Infectious Disease Epidemiology Program

Hepatitis

Hepatitis means inflammation of the liver. Toxins, certain drugs, some diseases, heavy alcohol use, and bacterial and viral infections can all cause hepatitis. Hepatitis is also the name of a family of viral infections that affect the liver; the most common types in the United States are hepatitis A, hepatitis B, and hepatitis C.

These unrelated viruses are spread from one person to another through different routes. Safe and effective vaccines have been available for hepatitis B since 1981 and for hepatitis A since1995.  No vaccine exists yet against hepatitis C.  All three of these viruses can produce an illness characterized by nausea, abdominal pain, and jaundice.  HBV and HCV also can produce a chronic infection that is associated with an increased risk for chronic liver disease and liver cancer. 

  • Hepatitis A is a contagious liver disease that results from infection with the hepatitis A virus. It can range in severity from a mild illness lasting a few weeks to a severe illness lasting several months.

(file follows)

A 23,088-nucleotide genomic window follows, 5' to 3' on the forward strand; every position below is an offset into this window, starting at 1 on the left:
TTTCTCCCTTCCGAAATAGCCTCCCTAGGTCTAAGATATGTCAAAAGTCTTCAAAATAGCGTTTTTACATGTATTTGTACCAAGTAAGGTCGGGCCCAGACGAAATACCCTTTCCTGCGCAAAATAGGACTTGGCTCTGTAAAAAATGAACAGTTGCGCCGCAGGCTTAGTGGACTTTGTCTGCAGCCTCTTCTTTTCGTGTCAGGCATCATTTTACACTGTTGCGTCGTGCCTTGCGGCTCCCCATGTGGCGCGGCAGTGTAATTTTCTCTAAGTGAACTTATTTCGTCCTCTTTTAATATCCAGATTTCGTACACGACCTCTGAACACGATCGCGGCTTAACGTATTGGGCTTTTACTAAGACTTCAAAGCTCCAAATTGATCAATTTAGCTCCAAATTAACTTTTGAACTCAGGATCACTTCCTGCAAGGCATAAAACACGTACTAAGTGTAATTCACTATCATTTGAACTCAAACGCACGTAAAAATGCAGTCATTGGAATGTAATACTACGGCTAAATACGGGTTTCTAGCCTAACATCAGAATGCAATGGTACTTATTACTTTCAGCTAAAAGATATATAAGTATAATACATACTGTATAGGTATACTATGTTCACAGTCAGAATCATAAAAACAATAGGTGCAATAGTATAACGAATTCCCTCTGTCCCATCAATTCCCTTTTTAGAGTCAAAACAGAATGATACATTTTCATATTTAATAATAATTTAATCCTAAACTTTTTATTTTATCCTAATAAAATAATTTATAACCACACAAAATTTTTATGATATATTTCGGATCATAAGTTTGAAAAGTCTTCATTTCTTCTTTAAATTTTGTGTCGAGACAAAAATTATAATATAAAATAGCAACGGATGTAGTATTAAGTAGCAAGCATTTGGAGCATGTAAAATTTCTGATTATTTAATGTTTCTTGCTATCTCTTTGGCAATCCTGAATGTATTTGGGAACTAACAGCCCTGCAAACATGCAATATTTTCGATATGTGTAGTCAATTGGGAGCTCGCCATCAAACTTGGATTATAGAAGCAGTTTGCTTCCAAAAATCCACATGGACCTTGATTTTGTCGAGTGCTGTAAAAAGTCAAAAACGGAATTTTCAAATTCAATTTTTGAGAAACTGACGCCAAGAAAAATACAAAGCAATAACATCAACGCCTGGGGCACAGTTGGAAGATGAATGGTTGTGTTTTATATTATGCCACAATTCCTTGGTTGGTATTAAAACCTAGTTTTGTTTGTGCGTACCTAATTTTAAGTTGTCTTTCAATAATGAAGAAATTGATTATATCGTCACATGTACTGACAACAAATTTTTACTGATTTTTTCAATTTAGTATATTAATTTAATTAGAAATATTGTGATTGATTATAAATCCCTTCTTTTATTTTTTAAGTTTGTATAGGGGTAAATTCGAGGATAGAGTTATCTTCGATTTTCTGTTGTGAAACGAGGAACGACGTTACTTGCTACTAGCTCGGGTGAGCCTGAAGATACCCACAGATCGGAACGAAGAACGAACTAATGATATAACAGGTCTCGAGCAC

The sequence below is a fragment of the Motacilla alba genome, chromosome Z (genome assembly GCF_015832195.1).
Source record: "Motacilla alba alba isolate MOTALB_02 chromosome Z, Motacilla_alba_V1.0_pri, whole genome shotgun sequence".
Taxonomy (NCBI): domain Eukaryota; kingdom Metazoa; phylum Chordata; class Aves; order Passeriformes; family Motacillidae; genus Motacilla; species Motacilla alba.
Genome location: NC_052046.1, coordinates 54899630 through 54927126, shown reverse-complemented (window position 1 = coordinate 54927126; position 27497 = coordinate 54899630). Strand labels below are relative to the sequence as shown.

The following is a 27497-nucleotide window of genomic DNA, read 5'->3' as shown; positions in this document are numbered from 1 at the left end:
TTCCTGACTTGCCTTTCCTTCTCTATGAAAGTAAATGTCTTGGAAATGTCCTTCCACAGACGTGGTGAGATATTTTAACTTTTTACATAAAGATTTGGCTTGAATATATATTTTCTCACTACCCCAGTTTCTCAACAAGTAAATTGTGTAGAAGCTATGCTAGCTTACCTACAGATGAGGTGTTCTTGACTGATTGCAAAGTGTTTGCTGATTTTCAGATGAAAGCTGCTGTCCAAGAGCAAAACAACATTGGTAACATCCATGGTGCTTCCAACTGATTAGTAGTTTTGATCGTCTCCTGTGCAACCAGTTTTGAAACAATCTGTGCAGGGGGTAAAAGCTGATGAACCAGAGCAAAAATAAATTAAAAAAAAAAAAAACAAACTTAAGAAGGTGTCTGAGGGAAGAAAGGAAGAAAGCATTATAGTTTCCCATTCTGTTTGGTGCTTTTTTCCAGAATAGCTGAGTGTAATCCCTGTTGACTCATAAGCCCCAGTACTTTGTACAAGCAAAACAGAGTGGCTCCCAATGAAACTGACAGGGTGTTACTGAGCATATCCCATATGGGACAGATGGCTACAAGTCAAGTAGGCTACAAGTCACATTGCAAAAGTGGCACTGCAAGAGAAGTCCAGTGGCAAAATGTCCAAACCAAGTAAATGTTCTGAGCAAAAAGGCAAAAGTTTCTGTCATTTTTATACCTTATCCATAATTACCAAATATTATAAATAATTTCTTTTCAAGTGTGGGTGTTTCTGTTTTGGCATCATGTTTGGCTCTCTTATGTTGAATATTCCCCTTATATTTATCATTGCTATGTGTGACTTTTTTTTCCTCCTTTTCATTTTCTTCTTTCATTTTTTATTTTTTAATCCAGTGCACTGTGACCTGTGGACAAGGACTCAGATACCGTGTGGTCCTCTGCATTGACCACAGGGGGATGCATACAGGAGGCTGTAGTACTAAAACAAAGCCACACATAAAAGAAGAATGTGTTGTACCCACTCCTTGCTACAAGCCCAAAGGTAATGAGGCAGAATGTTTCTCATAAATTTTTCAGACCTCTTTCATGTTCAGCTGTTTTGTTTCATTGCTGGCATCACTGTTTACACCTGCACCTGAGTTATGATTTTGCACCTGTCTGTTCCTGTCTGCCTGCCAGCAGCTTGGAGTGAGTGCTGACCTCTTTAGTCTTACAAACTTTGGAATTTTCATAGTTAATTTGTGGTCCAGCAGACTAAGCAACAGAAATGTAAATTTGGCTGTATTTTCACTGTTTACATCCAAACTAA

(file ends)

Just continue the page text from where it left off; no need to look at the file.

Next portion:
• Hepatitis B is a contagious liver disease that results from infection with the hepatitis B virus (HBV).  It can range in severity from a mild illness lasting a few weeks to lifelong infection, cirrhosis (scarring) of the liver, liver cancer, liver failure, and death.
  • Hepatitis C is a contagious liver disease that results from infection with the hepatitis C virus. It can range in severity from a mild illness lasting a few weeks to a serious, lifelong illness.